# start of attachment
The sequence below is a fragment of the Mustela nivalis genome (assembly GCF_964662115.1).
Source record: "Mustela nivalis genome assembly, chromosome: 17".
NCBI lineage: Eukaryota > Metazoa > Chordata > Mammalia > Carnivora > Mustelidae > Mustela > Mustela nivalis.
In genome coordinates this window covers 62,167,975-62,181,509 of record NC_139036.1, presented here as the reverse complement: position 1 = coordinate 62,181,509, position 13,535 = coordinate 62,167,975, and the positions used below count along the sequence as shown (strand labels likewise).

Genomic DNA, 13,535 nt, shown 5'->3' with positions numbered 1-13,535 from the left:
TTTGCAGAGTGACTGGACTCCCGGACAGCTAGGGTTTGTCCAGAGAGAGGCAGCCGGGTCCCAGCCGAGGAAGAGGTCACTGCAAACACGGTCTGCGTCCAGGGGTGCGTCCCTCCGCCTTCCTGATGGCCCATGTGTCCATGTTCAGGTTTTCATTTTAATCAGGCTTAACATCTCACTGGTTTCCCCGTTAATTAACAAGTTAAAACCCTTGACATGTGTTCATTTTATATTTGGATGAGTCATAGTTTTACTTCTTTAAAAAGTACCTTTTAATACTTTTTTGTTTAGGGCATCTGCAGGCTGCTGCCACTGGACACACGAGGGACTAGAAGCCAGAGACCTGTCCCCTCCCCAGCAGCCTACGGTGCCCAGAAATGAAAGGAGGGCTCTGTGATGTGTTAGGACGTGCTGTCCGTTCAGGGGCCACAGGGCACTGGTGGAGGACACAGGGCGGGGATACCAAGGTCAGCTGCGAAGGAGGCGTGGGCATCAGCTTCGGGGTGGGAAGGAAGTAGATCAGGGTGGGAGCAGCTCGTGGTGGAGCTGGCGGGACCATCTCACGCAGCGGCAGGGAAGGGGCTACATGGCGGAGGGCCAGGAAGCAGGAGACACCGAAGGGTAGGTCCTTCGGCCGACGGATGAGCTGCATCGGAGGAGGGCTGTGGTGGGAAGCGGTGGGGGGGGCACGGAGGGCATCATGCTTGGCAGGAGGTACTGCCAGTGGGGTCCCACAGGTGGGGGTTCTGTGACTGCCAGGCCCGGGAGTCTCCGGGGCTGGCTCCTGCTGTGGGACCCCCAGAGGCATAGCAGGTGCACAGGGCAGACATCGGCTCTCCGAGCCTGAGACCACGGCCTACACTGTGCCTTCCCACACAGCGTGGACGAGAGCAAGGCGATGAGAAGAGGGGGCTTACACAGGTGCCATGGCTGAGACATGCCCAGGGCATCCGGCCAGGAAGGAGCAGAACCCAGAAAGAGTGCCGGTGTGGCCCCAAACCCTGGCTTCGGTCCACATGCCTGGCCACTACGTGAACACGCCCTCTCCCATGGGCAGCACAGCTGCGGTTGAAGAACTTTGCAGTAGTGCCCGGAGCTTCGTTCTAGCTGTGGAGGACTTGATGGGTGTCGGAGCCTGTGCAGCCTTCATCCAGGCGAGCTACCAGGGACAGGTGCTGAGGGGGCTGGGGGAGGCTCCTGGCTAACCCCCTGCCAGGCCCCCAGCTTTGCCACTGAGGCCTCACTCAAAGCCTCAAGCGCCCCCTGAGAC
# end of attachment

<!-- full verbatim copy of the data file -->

The sequence below is a fragment of the Mustela nivalis genome (assembly GCF_964662115.1).
Source record: "Mustela nivalis genome assembly, chromosome: 17".
NCBI lineage: Eukaryota > Metazoa > Chordata > Mammalia > Carnivora > Mustelidae > Mustela > Mustela nivalis.
In genome coordinates this window covers 62,167,975-62,181,509 of record NC_139036.1, presented here as the reverse complement: position 1 = coordinate 62,181,509, position 13,535 = coordinate 62,167,975, and the positions used below count along the sequence as shown (strand labels likewise).

Genomic DNA, 13,535 nt, shown 5'->3' with positions numbered 1-13,535 from the left:
TTTGCAGAGTGACTGGACTCCCGGACAGCTAGGGTTTGTCCAGAGAGAGGCAGCCGGGTCCCAGCCGAGGAAGAGGTCACTGCAAACACGGTCTGCGTCCAGGGGTGCGTCCCTCCGCCTTCCTGATGGCCCATGTGTCCATGTTCAGGTTTTCATTTTAATCAGGCTTAACATCTCACTGGTTTCCCCGTTAATTAACAAGTTAAAACCCTTGACATGTGTTCATTTTATATTTGGATGAGTCATAGTTTTACTTCTTTAAAAAGTACCTTTTAATACTTTTTTGTTTAGGGCATCTGCAGGCTGCTGCCACTGGACACACGAGGGACTAGAAGCCAGAGACCTGTCCCCTCCCCAGCAGCCTACGGTGCCCAGAAATGAAAGGAGGGCTCTGTGATGTGTTAGGACGTGCTGTCCGTTCAGGGGCCACAGGGCACTGGTGGAGGACACAGGGCGGGGATACCAAGGTCAGCTGCGAAGGAGGCGTGGGCATCAGCTTCGGGGTGGGAAGGAAGTAGATCAGGGTGGGAGCAGCTCGTGGTGGAGCTGGCGGGACCATCTCACGCAGCGGCAGGGAAGGGGCTACATGGCGGAGGGCCAGGAAGCAGGAGACACCGAAGGGTAGGTCCTTCGGCCGACGGATGAGCTGCATCGGAGGAGGGCTGTGGTGGGAAGCGGTGGGGGGGGCACGGAGGGCATCATGCTTGGCAGGAGGTACTGCCAGTGGGGTCCCACAGGTGGGGGTTCTGTGACTGCCAGGCCCGGGAGTCTCCGGGGCTGGCTCCTGCTGTGGGACCCCCAGAGGCATAGCAGGTGCACAGGGCAGACATCGGCTCTCCGAGCCTGAGACCACGGCCTACACTGTGCCTTCCCACACAGCGTGGACGAGAGCAAGGCGATGAGAAGAGGGGGCTTACACAGGTGCCATGGCTGAGACATGCCCAGGGCATCCGGCCAGGAAGGAGCAGAACCCAGAAAGAGTGCCGGTGTGGCCCCAAACCCTGGCTTCGGTCCACATGCCTGGCCACTACGTGAACACGCCCTCTCCCATGGGCAGCACAGCTGCGGTTGAAGAACTTTGCAGTAGTGCCCGGAGCTTCGTTCTAGCTGTGGAGGACTTGATGGGTGTCGGAGCCTGTGCAGCCTTCATCCAGGCGAGCTACCAGGGACAGGTGCTGAGGGGGCTGGGGGAGGCTCCTGGCTAACCCCCTGCCAGGCCCCCAGCTTTGCCACTGAGGCCTCACTCAAAGCCTCAAGCGCCCCCTGAGAC